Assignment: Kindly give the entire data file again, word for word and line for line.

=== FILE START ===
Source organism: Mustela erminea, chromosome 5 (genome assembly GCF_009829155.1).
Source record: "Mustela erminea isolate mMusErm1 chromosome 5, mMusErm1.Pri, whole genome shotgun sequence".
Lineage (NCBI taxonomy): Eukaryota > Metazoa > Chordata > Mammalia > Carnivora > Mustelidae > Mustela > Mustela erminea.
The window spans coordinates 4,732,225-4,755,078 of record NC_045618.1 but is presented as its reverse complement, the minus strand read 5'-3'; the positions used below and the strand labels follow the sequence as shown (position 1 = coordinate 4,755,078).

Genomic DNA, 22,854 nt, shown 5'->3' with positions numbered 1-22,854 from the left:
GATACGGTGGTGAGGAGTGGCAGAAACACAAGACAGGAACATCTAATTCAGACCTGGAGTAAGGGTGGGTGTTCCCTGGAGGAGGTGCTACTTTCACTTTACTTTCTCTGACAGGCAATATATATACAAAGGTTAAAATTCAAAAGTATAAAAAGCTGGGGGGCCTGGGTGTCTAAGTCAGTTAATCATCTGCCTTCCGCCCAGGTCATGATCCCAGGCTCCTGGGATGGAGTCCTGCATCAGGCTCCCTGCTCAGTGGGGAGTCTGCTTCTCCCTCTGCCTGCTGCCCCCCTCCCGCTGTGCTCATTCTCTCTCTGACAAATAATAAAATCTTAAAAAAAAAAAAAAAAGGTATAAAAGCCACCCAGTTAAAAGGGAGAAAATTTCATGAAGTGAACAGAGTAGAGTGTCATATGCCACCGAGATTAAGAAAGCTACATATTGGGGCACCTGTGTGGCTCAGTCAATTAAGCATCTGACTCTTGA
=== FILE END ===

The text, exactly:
Source organism: Mustela erminea, chromosome 5 (genome assembly GCF_009829155.1).
Source record: "Mustela erminea isolate mMusErm1 chromosome 5, mMusErm1.Pri, whole genome shotgun sequence".
Lineage (NCBI taxonomy): Eukaryota > Metazoa > Chordata > Mammalia > Carnivora > Mustelidae > Mustela > Mustela erminea.
The window spans coordinates 4,732,225-4,755,078 of record NC_045618.1 but is presented as its reverse complement, the minus strand read 5'-3'; the positions used below and the strand labels follow the sequence as shown (position 1 = coordinate 4,755,078).

Genomic DNA, 22,854 nt, shown 5'->3' with positions numbered 1-22,854 from the left:
GATACGGTGGTGAGGAGTGGCAGAAACACAAGACAGGAACATCTAATTCAGACCTGGAGTAAGGGTGGGTGTTCCCTGGAGGAGGTGCTACTTTCACTTTACTTTCTCTGACAGGCAATATATATACAAAGGTTAAAATTCAAAAGTATAAAAAGCTGGGGGGCCTGGGTGTCTAAGTCAGTTAATCATCTGCCTTCCGCCCAGGTCATGATCCCAGGCTCCTGGGATGGAGTCCTGCATCAGGCTCCCTGCTCAGTGGGGAGTCTGCTTCTCCCTCTGCCTGCTGCCCCCCTCCCGCTGTGCTCATTCTCTCTCTGACAAATAATAAAATCTTAAAAAAAAAAAAAAAAGGTATAAAAGCCACCCAGTTAAAAGGGAGAAAATTTCATGAAGTGAACAGAGTAGAGTGTCATATGCCACCGAGATTAAGAAAGCTACATATTGGGGCACCTGTGTGGCTCAGTCAATTAAGCATCTGACTCTTGA